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Fri, May. 31st, 2013, 02:23 am
state of inactivity or equilibrium.

Been (re)reading some of Murakami's minor works. (I'm just making this category up, but I'm pretty sure it's a reasonable division to make.) One of them was After Dark, which I'm pretty sure I've mentioned that I thought he was just phoning in. It's got his usual character types behaving as you'd expect. Dual world, evocation of Tokyo, eccentric teenage girl who saves the day through some act of self-realization.

I may have made this complaint before. In this space, even. I'm deliberately putting it in the worst way. It's better than it sounds -- I actually enjoyed it quite a bit this time through, perhaps because, even if he's not pushing himself, he's made something genuinely comforting. I'm not sure how that works. I found it relaxing, engaging. Light, but not devoid of merit.

Besides, there's one of the classic Murakami rants on page 15. Behold:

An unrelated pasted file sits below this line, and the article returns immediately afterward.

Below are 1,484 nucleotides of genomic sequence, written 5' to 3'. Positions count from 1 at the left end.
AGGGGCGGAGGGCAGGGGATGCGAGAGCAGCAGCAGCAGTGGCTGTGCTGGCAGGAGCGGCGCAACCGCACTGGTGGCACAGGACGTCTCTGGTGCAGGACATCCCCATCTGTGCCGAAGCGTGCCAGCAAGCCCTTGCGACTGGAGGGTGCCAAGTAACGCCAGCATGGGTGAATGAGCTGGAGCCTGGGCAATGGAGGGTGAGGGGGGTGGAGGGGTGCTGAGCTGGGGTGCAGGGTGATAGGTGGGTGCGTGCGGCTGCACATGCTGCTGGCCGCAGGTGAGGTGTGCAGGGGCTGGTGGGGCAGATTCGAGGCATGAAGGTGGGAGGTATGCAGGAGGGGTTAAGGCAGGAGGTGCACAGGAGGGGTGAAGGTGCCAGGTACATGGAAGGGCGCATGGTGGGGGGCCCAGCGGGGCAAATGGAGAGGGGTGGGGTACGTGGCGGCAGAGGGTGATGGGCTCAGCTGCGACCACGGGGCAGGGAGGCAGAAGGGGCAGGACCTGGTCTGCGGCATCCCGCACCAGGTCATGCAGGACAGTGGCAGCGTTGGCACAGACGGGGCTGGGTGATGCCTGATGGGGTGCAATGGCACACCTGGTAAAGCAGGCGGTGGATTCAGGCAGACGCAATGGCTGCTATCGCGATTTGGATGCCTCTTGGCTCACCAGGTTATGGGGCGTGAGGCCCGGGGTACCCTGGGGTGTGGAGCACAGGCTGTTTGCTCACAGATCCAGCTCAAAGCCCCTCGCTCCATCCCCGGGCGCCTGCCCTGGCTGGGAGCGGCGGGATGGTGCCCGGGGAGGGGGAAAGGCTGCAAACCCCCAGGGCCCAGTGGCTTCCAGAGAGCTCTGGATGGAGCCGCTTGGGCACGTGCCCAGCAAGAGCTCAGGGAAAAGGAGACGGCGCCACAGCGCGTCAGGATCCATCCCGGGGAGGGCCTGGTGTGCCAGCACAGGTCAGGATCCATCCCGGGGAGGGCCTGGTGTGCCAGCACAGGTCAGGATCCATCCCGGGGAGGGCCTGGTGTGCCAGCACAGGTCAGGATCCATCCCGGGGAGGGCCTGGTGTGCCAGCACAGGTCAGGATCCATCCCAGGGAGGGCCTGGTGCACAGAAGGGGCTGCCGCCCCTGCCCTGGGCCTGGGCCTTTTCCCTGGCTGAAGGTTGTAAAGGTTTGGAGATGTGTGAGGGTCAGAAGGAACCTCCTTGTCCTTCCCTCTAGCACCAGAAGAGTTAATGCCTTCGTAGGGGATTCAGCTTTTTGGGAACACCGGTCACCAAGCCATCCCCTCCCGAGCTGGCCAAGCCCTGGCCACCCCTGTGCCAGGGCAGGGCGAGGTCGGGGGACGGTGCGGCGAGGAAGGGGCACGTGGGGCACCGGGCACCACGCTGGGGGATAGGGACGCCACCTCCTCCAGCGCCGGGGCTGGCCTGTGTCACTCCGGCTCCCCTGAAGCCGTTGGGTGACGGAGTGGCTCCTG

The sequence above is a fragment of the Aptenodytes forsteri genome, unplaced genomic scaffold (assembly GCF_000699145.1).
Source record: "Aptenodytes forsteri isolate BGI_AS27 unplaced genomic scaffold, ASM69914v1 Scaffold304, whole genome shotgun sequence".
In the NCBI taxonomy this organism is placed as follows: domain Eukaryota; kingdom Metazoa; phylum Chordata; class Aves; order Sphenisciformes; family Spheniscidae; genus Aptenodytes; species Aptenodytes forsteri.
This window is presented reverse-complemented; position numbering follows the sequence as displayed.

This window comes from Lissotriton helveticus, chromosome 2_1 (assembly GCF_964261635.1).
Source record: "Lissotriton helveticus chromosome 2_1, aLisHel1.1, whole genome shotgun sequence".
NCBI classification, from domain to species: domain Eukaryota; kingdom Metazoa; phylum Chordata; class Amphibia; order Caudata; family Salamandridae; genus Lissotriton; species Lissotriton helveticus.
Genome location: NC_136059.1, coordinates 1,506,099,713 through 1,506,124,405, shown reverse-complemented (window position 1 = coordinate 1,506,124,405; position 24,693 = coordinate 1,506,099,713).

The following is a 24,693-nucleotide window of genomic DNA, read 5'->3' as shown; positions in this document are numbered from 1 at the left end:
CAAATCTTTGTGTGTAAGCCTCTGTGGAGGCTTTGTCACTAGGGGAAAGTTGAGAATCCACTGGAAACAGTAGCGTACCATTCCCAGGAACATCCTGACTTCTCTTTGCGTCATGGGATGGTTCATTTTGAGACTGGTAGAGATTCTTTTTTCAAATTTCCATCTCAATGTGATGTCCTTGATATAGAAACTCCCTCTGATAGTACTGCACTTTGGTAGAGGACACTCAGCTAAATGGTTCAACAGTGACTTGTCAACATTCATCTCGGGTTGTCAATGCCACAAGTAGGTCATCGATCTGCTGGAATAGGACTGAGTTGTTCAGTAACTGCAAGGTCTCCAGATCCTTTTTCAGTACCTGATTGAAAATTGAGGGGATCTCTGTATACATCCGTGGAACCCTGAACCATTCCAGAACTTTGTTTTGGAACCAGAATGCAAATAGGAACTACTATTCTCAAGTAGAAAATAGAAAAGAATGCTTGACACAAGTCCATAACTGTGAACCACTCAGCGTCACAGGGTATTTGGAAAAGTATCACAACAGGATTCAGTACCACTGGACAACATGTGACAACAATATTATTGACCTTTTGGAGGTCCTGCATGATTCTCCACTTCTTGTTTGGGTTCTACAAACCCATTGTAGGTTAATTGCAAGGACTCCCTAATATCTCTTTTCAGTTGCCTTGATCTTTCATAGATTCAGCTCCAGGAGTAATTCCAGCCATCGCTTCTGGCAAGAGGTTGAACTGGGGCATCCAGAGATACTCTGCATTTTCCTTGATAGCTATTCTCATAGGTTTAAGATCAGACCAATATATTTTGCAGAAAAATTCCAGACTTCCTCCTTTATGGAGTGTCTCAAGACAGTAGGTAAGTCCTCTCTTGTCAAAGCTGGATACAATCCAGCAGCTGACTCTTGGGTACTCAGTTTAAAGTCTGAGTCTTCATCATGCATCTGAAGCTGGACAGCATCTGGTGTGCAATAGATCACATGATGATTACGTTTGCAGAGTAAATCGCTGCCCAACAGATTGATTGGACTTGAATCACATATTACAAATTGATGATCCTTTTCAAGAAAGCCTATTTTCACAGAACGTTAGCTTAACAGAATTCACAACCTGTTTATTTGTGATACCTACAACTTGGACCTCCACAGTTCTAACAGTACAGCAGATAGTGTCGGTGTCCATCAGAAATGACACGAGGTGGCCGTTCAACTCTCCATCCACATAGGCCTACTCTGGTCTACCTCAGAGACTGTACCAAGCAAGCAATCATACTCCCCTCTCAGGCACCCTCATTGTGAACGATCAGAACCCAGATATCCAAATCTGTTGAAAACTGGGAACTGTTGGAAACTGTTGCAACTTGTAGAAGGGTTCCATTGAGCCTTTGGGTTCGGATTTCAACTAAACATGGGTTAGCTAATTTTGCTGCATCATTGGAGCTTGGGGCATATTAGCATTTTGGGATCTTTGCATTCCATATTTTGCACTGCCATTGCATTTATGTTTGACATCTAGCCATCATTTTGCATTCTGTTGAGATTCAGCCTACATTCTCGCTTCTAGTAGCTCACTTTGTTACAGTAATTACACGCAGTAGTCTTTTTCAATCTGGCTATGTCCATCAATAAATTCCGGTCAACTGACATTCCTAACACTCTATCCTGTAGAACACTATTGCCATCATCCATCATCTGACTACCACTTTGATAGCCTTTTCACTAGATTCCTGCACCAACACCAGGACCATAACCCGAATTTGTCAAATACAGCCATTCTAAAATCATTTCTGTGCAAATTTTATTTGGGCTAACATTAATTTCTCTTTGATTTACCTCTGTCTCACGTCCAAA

"No matter how much I scream at them to make my toast as crispy as possible, I have never once gotten it the way I want it. I can't imagine why. What with Japanese industriousness and high-tech culture and the market principles that the Denny's chain is always pursuing, it shouldn't be that hard to get crispy toast, don't you think? So, why can't they do it? Of what value is a civilization that can't toast a piece of bread as ordered?"

Thu, Jun. 6th, 2013 08:43 am (UTC)
ssj_mato

Maybe because most modern Japanese like soft food? I remember at a Fanime Con past (still in Santa Clara) mangaka Aro Hiroshi (creator of Futaba-kun Change!) lamented that the old fashioned senbei he liked, the really hard crunchy kind, was falling out of favor with today's young nihonjin. As a result the teeth of a generation were growing weaker.